Figure 8: Pressure Stagnation vs. Flow Length

The Graph is now under “My Graphs” and the two Graphs can be switched quickly between by either selecting the Graph from the list, by clicking on the corresponding tab, or using Graph Tab Selection.

Stagnation pressure profile graph displayed on the Graph Results window. The Graph Tabs, Graph Tab selection dropdown, and Graph List are also indicated.

Figure 9: Stagnation Pressure Profile added to the list under "My Graphs"

Displaying Multiple Graphs Simultaneously (return to top)

It is now possible to close the Graphs and regenerate them either in their own tabs or all graphs in a folder in the same tab. To test this out, close both Graph tabs and then select the “My Graphs” folder.  Right-click on the "My Graphs" folder and then choose “Load Folder Items” and then “Same Tab”. After the Graphs have been loaded in the same tab, the tab icon changes to a folder, indicating that multiple Graphs are being displayed on one tab.

Figure 10: Both graphs loaded into the same tab

It is also possible to create more Graph Folders other than “My Graphs”. The saved Graphs can then be organized into different folders that can independently be generated into their own tabs or a whole folder of Graphs can be generated into one tab.

Creating Graphs from the Workspace (return to top)

Note that some graphs can also be generated directly from the Workspace after running the model. To generate the Pressure Stagnation vs. Flow Length graph from the Workspace, select the flow path on the Workspace (note that you can select multiple pipes by holding the SHIFT button on the keyboard while selecting each pipe). Then, right click on the Workspace and select the Generate Profile Graph option, then choose Pressure Stagnation.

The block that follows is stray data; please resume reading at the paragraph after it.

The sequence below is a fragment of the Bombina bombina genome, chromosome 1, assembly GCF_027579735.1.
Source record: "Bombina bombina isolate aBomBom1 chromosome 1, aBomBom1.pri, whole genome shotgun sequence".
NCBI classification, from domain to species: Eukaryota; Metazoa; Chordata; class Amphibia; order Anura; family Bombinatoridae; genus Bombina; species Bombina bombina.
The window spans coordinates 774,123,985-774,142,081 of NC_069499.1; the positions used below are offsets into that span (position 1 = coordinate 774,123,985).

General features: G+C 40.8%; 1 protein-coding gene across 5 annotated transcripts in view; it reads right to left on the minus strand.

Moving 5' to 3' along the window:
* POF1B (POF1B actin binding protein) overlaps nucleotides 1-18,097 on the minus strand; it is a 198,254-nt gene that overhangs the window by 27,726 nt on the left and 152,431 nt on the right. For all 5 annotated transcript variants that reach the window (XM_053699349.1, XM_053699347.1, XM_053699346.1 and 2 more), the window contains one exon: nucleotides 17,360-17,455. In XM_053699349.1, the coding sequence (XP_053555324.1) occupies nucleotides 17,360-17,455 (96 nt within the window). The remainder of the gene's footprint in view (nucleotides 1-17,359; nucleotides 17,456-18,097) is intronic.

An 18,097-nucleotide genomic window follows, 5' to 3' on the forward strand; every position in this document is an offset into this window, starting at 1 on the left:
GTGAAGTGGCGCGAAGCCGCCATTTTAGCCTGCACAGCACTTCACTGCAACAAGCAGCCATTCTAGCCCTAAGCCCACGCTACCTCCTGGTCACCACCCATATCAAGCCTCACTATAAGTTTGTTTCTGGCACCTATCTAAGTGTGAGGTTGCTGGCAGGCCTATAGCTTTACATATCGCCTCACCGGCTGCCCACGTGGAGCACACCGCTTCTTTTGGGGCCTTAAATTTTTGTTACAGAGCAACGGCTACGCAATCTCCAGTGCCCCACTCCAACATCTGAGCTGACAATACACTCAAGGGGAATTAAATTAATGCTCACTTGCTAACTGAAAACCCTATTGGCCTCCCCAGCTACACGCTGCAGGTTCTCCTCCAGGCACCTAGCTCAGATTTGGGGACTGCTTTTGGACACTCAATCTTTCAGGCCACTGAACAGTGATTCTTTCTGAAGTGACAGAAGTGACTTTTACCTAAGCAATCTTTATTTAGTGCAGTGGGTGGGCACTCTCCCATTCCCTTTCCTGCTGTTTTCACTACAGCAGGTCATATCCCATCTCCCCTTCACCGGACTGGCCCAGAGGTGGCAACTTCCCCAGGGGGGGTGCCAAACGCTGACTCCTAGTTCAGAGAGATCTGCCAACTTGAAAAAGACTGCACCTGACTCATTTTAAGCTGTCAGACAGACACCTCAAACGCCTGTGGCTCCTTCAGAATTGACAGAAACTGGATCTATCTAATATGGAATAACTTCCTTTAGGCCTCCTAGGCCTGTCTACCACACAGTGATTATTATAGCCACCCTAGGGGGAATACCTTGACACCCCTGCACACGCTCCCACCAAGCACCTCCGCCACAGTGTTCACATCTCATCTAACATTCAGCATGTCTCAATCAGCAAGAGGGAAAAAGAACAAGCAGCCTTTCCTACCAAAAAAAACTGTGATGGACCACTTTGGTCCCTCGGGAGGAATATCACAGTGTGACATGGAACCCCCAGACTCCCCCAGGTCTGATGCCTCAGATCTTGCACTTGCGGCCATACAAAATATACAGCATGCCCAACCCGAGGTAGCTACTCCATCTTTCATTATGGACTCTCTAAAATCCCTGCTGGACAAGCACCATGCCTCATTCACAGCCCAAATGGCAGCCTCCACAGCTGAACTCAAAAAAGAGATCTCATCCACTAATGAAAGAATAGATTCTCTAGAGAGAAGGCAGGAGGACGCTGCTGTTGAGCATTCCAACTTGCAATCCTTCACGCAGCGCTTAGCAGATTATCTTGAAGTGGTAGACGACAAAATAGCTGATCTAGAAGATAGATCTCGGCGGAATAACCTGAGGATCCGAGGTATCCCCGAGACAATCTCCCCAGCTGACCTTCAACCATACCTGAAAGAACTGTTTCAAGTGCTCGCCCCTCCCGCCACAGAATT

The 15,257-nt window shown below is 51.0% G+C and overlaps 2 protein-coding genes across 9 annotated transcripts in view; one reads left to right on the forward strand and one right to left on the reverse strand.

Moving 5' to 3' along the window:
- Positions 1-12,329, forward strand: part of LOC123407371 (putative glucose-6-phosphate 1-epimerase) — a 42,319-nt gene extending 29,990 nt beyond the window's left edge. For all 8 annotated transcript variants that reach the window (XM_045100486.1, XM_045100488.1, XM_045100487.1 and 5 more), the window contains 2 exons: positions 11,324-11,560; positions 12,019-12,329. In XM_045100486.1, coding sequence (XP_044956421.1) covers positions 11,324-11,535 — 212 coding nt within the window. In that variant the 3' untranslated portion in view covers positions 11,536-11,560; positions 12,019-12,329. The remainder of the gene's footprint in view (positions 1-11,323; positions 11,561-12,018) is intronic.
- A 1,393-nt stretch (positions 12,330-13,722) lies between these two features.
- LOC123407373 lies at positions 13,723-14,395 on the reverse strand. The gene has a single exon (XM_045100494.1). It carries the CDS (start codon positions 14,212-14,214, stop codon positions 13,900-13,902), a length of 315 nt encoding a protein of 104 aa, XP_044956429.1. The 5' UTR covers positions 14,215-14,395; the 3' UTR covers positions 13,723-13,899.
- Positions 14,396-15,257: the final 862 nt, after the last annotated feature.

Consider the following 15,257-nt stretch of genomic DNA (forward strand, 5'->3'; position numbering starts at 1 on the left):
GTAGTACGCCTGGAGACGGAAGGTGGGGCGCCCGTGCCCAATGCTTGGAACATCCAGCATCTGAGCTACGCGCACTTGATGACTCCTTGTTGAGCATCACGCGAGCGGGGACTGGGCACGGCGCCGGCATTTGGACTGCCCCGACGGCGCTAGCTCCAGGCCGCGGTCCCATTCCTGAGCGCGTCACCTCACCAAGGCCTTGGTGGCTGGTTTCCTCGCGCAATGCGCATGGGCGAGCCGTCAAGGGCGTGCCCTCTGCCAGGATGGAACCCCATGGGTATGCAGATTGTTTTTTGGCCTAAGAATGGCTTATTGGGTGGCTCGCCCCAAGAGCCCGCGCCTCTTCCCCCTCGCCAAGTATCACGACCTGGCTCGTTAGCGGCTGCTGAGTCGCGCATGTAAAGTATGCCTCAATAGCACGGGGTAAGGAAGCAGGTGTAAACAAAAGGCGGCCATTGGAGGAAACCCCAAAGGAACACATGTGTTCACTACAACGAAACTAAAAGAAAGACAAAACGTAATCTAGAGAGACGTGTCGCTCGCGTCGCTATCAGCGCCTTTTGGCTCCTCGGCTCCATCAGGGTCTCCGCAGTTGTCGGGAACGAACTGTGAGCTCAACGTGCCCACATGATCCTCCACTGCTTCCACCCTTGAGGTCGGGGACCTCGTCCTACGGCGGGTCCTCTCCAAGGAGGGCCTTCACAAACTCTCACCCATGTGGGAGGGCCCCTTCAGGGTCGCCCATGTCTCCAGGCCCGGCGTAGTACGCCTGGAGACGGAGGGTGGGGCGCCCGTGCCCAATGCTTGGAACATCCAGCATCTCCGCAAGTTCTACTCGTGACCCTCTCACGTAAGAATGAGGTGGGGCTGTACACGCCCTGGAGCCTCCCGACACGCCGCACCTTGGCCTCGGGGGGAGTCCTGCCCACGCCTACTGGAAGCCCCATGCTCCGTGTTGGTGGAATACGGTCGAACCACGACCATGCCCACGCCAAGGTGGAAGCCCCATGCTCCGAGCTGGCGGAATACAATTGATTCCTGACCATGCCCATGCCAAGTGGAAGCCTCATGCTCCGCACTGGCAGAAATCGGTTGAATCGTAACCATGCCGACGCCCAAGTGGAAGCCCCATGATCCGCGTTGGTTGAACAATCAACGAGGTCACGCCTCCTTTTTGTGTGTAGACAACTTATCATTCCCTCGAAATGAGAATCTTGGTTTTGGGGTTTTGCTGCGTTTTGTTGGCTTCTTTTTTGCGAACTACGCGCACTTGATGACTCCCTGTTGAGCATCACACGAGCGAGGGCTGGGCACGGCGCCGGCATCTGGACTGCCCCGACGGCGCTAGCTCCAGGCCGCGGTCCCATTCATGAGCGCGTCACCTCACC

Figure 11: Several graphs can be generated directly from the Workspace

Creating Multi-scenario Graphs (return to top)

Results from multiple scenarios can be plotted together on the same graph.

For this part of the tutorial we will switch to using the Hot Water System example model, since plotting multi-scenario graphs for the Sizing a Pump example model would be trivial.

First run the scenarios you want to plot. Depending on the number of scenarios it may be fastest to run them all as a Batch Run, which can be created from the File menu. For this tutorial run the "1800 x 6 inch" scenario and its child scenario.

Next select the flow path through Pump A and FCV A as is shown in Figure 12. Note holding down shift allows multiple selections to be made.

Figure 12: Hot Water System example model with the flow path through Pump A and FCV A selected on the Workspace

With the desired flow path selected create a profile graph from the Workspace for Pressure Stagnation, similar to what was previously shown in Figure 11. The stagnation pressure graph should appear as is shown in Figure 13. To make this a multi-scenario graph choose "Select Scenarios" from the Multi-scenario graph button shown in Figure 13.

Figure 13: Multiple scenarios can be selected to be plotted from the Multi-scenario button

In the Scenario Selection window check the box next to the scenarios to be plotted as is shown in Figure 14. Note the current scenario must be selected to be included in the graph. Scenarios with output will be shown in blue text, similar to the Scenario Manager.

Figure 14: Select Scenarios window for multi-scenario graphing

Click Ok to select the scenarios, then click Generate to update the graph with the additional scenario. The graph will appear as shown below, with the scenario names shown in the key on the graph.

Figure 15: Multi-scenario profile graph for pressure stagnation

To create a multi-scenario Pump vs System graph the process is slightly more complex. There is a separate tutorial that shows how to create Multi-scenario Pump vs System Curves.

Related Blogs

Know Your Pump & System Curves - Part 1

Know Your Pump & System Curves - Part 2A

Know Your Pump & System Curves - Part 2B

Know Your Pump & System Curves - Part 3